'But we don't do that at Whiteclay': Health equity and social justice on the Pine Ridge Indian Reservation
posted on 02/15/2012
The numbers are eye-catching: A town of 11 people sold 4.9 million cans of beer in one year. But the story of the Oglala Sioux tribe's recent lawsuit against the country's largest brewers is about more than a startling statistic. It's another chapter in the tumultuous history of South Dakota's Pine Ridge Indian Reservation (the setting of the 1973 Wounded Knee Incident and the shootout that lead to the arrest of Native American activist Leonard Peltier), which is again the site of tension between United States and Native authority. It's yet another shameful example, too long ignored by the media, of how companies target communities of color for the sale of harmful products -- in this case, alcohol. And it's the story of the most highly publicized event in more than 10 years of a community's efforts to combat this exploitation.
Last Thursday the Reservation's Oglala Sioux tribe filed a lawsuit against beer manufacturers, distributors and retailers, who they claim have knowingly promoted alcohol abuse on the Reservation, where alcohol is illegal. The tribe is seeking half a million dollars in damages to offset the social and health costs of growing alcoholism -- estimated at $8-9 million dollars a year.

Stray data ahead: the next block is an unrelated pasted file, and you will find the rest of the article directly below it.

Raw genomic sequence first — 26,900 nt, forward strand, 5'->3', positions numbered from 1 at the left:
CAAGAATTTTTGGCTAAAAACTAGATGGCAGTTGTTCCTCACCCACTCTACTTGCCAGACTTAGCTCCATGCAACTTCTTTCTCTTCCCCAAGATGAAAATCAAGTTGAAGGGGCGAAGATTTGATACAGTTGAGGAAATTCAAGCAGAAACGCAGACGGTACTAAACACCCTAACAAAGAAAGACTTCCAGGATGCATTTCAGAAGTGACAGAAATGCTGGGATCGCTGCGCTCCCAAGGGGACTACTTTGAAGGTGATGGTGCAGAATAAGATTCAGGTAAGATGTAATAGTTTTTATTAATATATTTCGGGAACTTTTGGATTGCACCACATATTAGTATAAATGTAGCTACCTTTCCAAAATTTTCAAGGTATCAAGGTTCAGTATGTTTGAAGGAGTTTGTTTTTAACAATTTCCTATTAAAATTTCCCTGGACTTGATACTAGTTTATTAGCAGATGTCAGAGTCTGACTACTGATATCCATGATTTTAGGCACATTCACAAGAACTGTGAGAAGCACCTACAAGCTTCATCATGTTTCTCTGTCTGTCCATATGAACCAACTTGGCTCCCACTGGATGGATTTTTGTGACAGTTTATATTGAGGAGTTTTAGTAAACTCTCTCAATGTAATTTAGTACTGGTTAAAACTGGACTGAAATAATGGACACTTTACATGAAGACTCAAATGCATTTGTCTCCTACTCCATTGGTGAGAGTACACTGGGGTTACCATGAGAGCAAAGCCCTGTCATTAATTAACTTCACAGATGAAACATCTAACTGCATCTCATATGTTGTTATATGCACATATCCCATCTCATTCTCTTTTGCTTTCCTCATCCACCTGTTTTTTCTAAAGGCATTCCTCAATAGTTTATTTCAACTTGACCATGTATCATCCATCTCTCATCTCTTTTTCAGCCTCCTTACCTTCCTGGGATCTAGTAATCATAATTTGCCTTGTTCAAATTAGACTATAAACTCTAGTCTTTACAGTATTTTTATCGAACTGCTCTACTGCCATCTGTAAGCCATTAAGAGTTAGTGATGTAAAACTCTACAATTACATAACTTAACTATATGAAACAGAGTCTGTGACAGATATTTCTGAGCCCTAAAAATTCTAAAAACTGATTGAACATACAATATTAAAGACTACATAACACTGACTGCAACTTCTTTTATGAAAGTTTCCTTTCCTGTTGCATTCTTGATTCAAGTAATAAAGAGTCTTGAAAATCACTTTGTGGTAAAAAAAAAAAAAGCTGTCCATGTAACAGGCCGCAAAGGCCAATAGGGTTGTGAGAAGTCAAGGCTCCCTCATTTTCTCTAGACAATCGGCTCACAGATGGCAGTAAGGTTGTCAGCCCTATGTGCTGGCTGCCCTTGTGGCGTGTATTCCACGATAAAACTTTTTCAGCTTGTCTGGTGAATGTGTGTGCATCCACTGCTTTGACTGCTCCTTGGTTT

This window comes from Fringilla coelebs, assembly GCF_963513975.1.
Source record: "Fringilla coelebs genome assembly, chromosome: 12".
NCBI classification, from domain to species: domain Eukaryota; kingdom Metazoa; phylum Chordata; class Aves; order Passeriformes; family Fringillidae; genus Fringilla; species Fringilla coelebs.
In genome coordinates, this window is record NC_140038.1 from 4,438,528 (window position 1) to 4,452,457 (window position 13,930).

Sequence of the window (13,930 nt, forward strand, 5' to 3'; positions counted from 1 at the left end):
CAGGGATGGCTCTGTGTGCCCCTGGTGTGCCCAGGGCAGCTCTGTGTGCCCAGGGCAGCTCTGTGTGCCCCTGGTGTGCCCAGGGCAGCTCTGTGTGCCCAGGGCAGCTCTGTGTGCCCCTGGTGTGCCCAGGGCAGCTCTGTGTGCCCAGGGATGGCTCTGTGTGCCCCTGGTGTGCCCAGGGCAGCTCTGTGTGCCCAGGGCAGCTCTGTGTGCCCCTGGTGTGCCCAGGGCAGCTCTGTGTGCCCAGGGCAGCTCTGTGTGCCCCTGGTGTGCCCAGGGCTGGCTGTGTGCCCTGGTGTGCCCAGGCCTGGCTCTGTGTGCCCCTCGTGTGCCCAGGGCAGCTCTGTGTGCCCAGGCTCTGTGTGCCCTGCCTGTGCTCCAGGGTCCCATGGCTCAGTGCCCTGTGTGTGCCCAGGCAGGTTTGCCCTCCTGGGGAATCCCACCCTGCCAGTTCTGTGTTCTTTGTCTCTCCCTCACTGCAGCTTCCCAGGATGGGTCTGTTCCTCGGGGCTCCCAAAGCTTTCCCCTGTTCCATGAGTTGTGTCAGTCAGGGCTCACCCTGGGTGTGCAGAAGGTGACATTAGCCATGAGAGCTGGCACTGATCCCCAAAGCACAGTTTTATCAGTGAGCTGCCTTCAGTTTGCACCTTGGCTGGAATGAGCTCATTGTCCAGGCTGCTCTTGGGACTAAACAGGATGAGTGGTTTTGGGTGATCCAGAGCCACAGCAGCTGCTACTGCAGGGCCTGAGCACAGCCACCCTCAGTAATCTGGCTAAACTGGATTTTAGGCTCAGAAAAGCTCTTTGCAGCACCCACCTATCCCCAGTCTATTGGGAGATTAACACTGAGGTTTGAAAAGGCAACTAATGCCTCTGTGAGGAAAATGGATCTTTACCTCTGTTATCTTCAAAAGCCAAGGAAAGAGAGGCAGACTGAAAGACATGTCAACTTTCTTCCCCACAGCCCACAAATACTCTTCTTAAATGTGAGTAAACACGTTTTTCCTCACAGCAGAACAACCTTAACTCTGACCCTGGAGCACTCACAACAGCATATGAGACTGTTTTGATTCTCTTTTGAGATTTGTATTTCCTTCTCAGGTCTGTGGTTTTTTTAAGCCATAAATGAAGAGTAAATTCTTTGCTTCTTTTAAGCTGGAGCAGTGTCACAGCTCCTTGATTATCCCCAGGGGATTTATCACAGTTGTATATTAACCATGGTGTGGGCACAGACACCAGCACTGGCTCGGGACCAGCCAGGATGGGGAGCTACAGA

The suit targets four beer stores in Whiteclay, Nebraska, a small community that sits at the border of the reservation. Although Whiteclay is home to only about a dozen residents, its position near Pine Ridge has made it easy for vendors to sell alcohol to tribe members, who then smuggle beer onto the reservation. In 2010 alone, the four vendors collectively sold 4.9 million cans of beer -- approximately 250 beers for each of the 20,000 people living on the reservation. The suit alleges that beer manufacturers oversupplied the stores, pressuring them to maximize beer sales and sell "volumes of beer far in excess of an amount that could be sold in compliance with the laws of the state of Nebraska."
The lawsuit has attracted considerable attention, but it's only the most recent development in the debate over Whiteclay, whose history the media have scarcely reported. The independent documentary The Battle for Whiteclay, released in 2008, is one of the few records of the more than 10 years of activism on the Pine Ridge Reservation. The film documents the struggles of activists like Frank La Mere, a member of the Winnebago tribe, who has spent years fighting for Whiteclay to be closed.
La Mere says the long-term failure of alcohol regulation at Whiteclay is an issue of health equity and social justice that would never be allowed in the predominantly white communities in other parts of Nebraska. "It is the nature of law enforcement … that you deal with illegality fairly wherever you can," La Mere said. "But we don't do that at Whiteclay … there's two classes of citizens here, in this state … would we allow the things [that happen] in Whiteclay in West Omaha or South East Lake? I don't think so! … God forbid that one young white woman, white man die at Whiteclay tonight -- we'd shut the damn things down in the morning."
Public health advocates who seek to promote just alcohol regulation on the Pine Ridge Reservation should continue to monitor how the story evolves, and particularly how the brewers respond. Though the Whiteclay lawsuit may fall out of the news cycle within a few days or weeks, the exploitation of the Oglala will not end until beer manufacturers and sellers are held accountable by the government, the community, and the media for their years of "exporting misery to Pine Ridge."
View our other coverage on health equity at Pine Ridge: